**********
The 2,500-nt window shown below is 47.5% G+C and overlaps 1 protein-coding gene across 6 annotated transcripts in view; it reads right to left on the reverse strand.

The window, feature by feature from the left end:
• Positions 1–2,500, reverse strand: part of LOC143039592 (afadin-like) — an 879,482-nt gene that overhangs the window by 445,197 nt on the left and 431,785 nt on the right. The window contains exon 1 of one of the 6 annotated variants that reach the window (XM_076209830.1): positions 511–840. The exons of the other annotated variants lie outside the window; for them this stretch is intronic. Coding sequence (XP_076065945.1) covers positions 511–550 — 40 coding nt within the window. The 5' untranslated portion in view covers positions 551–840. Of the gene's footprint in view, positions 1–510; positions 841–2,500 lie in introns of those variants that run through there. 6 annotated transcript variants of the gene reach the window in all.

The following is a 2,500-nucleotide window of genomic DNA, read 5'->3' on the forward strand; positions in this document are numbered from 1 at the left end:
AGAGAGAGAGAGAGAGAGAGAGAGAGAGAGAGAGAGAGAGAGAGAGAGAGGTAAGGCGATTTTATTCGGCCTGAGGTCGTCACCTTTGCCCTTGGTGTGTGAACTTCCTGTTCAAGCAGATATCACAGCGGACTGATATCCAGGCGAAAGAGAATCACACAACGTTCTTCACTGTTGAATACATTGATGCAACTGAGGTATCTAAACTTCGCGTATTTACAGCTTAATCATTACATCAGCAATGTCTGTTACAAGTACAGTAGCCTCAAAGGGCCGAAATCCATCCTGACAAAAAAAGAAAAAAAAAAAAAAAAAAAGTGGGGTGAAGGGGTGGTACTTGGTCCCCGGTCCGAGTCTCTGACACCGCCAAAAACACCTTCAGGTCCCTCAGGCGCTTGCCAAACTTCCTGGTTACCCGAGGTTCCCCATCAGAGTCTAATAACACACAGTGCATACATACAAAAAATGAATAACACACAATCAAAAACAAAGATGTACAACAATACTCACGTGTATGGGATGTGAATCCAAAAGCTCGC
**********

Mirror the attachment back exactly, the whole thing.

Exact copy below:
The 2,500-nt window shown below is 47.5% G+C and overlaps 1 protein-coding gene across 6 annotated transcripts in view; it reads right to left on the reverse strand.

The window, feature by feature from the left end:
• Positions 1–2,500, reverse strand: part of LOC143039592 (afadin-like) — an 879,482-nt gene that overhangs the window by 445,197 nt on the left and 431,785 nt on the right. The window contains exon 1 of one of the 6 annotated variants that reach the window (XM_076209830.1): positions 511–840. The exons of the other annotated variants lie outside the window; for them this stretch is intronic. Coding sequence (XP_076065945.1) covers positions 511–550 — 40 coding nt within the window. The 5' untranslated portion in view covers positions 551–840. Of the gene's footprint in view, positions 1–510; positions 841–2,500 lie in introns of those variants that run through there. 6 annotated transcript variants of the gene reach the window in all.

The following is a 2,500-nucleotide window of genomic DNA, read 5'->3' on the forward strand; positions in this document are numbered from 1 at the left end:
AGAGAGAGAGAGAGAGAGAGAGAGAGAGAGAGAGAGAGAGAGAGAGAGAGGTAAGGCGATTTTATTCGGCCTGAGGTCGTCACCTTTGCCCTTGGTGTGTGAACTTCCTGTTCAAGCAGATATCACAGCGGACTGATATCCAGGCGAAAGAGAATCACACAACGTTCTTCACTGTTGAATACATTGATGCAACTGAGGTATCTAAACTTCGCGTATTTACAGCTTAATCATTACATCAGCAATGTCTGTTACAAGTACAGTAGCCTCAAAGGGCCGAAATCCATCCTGACAAAAAAAGAAAAAAAAAAAAAAAAAAAGTGGGGTGAAGGGGTGGTACTTGGTCCCCGGTCCGAGTCTCTGACACCGCCAAAAACACCTTCAGGTCCCTCAGGCGCTTGCCAAACTTCCTGGTTACCCGAGGTTCCCCATCAGAGTCTAATAACACACAGTGCATACATACAAAAAATGAATAACACACAATCAAAAACAAAGATGTACAACAATACTCACGTGTATGGGATGTGAATCCAAAAGCTCGC